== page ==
Warriors cash in on their fatigue advantage in Game 4
Draymond Green doesn’t have history of getting along with opposing coaches, but on at least one question, he and David Blatt see eye to eye:
Were the Cavaliers tired in Game 4 of the NBA Finals?
“Yes, “Blatt said. “Tonight was the third game in five days, including the trip back from the West Coast, and it seemed to have an impact on us, yes.”
Said Green: “Absolutely. And that’s one thing we’ve been preaching the whole series, that we wanted to wear them down.”
Cleveland used a shorter rotation than the Warriors through the series’ first three games.
The result: The Cavaliers’ eight most-used players had played the third-most minutes through three games of the NBA Finals in the last 31 years (as far back as Basketball-Reference.com data went back(:
Only the 1993 Bulls and 1993 Suns, who had a triple-overtime Game 3, had their top eight players on the court more through three games.
Of course, the Cavaliers played two overtime periods in this series (one in Game 1, one in Game 2) – but so did the Warriors. Golden State – even considering its bigger rotation – ranks 10th of 62 teams on this list.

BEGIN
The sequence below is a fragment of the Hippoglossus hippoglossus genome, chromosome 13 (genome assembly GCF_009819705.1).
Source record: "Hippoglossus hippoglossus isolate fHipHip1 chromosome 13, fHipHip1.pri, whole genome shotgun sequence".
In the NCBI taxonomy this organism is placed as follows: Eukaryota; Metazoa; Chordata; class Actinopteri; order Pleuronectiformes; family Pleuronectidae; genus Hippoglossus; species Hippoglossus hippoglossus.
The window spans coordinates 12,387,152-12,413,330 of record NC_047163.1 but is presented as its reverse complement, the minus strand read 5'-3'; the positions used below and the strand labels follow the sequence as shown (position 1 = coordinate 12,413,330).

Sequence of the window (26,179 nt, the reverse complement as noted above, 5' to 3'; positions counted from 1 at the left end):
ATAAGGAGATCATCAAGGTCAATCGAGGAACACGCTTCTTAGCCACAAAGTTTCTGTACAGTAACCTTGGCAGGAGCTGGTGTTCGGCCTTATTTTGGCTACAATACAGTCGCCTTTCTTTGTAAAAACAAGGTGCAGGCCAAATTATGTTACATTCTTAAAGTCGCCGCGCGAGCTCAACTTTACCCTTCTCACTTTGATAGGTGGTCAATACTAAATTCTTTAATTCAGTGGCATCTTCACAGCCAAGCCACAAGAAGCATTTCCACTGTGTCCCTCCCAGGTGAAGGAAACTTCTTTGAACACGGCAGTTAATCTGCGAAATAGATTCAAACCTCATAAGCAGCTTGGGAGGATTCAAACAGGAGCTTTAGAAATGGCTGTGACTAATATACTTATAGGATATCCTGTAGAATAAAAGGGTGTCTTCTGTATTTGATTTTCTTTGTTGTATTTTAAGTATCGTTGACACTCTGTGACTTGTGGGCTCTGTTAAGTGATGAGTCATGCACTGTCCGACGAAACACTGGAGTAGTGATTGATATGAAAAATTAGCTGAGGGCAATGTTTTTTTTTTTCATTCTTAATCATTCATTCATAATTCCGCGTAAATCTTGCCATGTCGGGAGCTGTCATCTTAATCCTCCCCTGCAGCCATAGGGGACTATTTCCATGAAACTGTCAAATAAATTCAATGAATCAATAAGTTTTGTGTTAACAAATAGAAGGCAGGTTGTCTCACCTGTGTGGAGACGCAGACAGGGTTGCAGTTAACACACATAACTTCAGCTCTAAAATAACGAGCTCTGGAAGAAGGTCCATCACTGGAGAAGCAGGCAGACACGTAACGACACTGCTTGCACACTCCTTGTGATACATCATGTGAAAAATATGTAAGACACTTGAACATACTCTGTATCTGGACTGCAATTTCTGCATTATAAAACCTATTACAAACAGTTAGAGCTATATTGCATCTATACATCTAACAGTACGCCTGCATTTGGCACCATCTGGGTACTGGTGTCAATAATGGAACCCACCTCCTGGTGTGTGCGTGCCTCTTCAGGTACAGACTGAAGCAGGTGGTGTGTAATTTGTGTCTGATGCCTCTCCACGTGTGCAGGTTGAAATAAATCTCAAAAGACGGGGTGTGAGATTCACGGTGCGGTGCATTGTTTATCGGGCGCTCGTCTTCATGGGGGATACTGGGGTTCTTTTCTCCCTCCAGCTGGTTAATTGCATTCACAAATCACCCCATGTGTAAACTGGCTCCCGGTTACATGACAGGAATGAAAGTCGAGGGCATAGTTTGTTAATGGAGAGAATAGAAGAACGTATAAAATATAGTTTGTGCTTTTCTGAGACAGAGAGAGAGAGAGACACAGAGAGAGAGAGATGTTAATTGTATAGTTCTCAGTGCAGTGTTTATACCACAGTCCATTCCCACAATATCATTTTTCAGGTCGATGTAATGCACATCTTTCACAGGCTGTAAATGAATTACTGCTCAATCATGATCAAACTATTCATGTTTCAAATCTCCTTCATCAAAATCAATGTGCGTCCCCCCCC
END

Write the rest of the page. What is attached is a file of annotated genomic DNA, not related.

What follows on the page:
To a certain degree, it doesn’t matter how tired the Cavs are. It matters how much more tired they are than the Warriors.
So, here’s the same stat sorted by the difference between the two teams:
Cleveland’s top eight players played 42 more minutes than Golden State’s in the first three games. That might not seem like a lot, but it’s a pretty large difference for modern times. Only the 2006 Finals – which featured the Heat’s top eight players on the court 44 minutes more than the Mavericks’ – had a larger gap in the last 24 years.
In Game 4, a Golden State blowout, Steve Kerr shortened his rotation to basically match Cleveland’s.
It’s easy to say now that we know the result, but that seemed like the right move.
As Blatt said, this was the third game in five days. There are two days off before Game 5, which would give the Cavaliers a chance to rest.
If the Warriors were going to capitalize on their rest advantage – by playing their best players more, knowing they were better rested than Cleveland’s best players – Game 4 was a great opportunity.
The fatigue factor should at least somewhat even entering Sunday’s Game 5, both due to the additional day of rest and Golden State shortening its rotation last night.
Kerr has frequently spoken of the Warriors’ depth working in their favor. Though it certainly wasn’t the only factor in last night’s result, I think it mattered in Game 4 more than at any point this series so far.
This should continue to help Golden State going forward, but there’s a decent chance last night will be the game it mattered most.